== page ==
May 3, 2016 · 8:48 PM
This morning we looked a Spaghetti Squash in the southern part of the county that is showing symptoms of downy mildew. We were able to get back to the office and confirm both downy and powdery mildew. We usually see powdery on the upper side of the leaf and downy on the lower side. With downy, the yellowing will stay within the veins, and powdery will cross over the veins.
Underside of leaf
Microscope – PM (left) DM (right)
Here is some information from UGA Extension Pathologist Dr. Bhabesh Dutta:
These observations indicate that inoculum of downy mildew is currently in GA and under favorable conditions (cool and wet conditions) potential disease outbreak in cucurbit can occur. I would suggest our cucurbit growers to look for the downy mildew symptoms in their fields and start applying protective spray of below stated fungicides.
Watermelon: Rotation (foliar application) with Orondis+Bravo/Manzate;
Please do not use bravo after fruit set.
Other cucurbits: Ranman+Bravo; Previcur flex+Bravo
If Orondis was used as a soil application, please do not use it as foliar (use restriction according to label).
If Orondis was not used as a soil application, foliar application can be done for controlling downy mildew.
March 28, 2016 · 8:34 PM
Plants are now in for the Thomas County 4-H tomato fundraiser. The money goes to help pay for summer camp fees. You can buy single plants or flats. Info below:
December 16, 2015 · 9:26 PM
We have a few vegetables planted in the county this fall. Here is Brandon Barnes with some bare ground broccoli that was transplanted back in October. This variety is Emerald Crown which is a mid-season variety in Georgia and North Carolina. The heads are coming on now, and some will probably be ready to pick in a week to ten days. The overall plants and color look good across the field. He has a pivot in this field, and we want to make sure we’re putting on an inch more or less of water each week.
Caterpillars are a common insect pest of cole crops. We have been checking for diamond back moths which is part of the cabbageworm complex. Populations are low in the field right now which is good since management is a challenge with resistance. When scouting, we note the ‘window pane’ effect that is common from diamondback moth feeding.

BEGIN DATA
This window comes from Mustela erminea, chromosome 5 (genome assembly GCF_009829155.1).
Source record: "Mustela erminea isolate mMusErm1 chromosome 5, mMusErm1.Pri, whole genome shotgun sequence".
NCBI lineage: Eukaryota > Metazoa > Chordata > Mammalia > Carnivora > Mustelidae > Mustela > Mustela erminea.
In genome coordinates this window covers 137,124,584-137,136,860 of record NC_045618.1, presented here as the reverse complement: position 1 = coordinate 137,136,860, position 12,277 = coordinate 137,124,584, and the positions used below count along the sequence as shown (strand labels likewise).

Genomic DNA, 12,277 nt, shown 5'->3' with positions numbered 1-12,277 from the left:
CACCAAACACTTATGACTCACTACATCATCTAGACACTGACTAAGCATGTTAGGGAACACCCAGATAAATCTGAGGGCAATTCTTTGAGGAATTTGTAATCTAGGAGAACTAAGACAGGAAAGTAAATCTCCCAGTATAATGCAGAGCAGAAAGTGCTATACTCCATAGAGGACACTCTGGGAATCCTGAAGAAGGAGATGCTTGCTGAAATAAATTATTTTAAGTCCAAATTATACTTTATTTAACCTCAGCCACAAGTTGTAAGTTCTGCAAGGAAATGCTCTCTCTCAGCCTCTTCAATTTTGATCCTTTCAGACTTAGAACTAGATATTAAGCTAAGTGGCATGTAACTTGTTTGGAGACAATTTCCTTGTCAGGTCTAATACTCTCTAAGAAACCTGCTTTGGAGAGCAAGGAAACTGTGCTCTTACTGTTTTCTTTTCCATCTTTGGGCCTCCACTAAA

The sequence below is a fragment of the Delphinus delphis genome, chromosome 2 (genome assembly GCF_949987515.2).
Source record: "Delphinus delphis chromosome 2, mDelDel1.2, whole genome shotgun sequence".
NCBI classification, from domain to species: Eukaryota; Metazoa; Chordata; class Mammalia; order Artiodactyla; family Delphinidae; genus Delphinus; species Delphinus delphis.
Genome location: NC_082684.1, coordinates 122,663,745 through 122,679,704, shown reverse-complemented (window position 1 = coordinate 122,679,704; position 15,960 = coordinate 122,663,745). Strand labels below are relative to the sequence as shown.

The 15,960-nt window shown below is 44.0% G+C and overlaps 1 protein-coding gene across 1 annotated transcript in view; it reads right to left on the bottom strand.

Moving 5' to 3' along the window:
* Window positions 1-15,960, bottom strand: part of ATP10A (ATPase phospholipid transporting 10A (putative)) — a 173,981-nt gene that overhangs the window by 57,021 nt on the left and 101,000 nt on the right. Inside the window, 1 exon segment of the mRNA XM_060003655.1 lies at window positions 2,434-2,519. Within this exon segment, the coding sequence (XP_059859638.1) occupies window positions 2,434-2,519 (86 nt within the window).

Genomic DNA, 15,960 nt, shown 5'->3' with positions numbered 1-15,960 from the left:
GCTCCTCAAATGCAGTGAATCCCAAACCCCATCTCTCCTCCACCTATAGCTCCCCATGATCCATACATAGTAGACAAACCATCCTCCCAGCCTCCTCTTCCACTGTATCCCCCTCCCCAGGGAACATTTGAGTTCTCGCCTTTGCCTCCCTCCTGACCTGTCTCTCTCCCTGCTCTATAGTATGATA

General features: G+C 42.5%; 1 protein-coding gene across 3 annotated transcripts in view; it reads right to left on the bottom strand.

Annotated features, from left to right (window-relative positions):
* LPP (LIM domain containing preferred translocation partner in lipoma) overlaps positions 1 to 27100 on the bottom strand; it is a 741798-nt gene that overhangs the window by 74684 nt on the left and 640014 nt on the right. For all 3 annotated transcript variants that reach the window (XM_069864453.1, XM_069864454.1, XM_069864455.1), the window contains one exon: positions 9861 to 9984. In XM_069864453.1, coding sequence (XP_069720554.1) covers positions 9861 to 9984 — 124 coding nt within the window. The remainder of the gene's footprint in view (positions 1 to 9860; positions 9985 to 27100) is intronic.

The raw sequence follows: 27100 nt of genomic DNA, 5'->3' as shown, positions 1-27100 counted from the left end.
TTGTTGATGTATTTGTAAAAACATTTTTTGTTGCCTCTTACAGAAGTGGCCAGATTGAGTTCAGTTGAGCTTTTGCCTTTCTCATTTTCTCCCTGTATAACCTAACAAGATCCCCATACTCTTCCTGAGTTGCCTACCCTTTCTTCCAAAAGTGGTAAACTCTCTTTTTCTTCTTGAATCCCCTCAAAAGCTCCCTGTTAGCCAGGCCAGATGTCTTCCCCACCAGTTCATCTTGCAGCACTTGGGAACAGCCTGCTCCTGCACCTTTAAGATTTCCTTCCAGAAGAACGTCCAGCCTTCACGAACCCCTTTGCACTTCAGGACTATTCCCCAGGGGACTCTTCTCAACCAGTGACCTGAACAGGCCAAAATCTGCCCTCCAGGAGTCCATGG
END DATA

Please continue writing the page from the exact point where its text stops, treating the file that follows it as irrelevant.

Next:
Some disease is showing up but not causing real problems. Alternaria is usually observed with concentric ring on a leaf. Another pathogen we may check for is black rot, which is a bacteria in the Xanthamonus genera. Below is a photo of black rot in red cabbage. With black rot you generally see yellowing at the leaf margin, and you will see ‘black veins’ running through the yellow/necrotic area through the light. Lesions are usually characteristic of V-shape. Upcoming cool nights will hold back the bacterium. So far, a good fungicide program has proved to be effective.
Black Rot of red cabbage
May 15, 2015 · 2:49 PM
We sure have quite a bit more vegetable crops planted this season. I’ve been looking a lots of different vegetable set ups. Here is Brandon Barnes who has squash, egg plants and peppers planted this year. He has done a very good job. They picked Yellow Straightneck and Zucchini squash last week.
Downy mildew has not been as much of a concern with the dry weather the past 2 weeks, but with rain and increase humidity we need to be aware of it moving again. Downy mildew was found in Echols County a few weeks ago when it was still raining and had cooler temperatures. New UGA Extension Vegetable Pathologist Dr. Bhabesh Dutta has this information on downy mildew of cucurbit.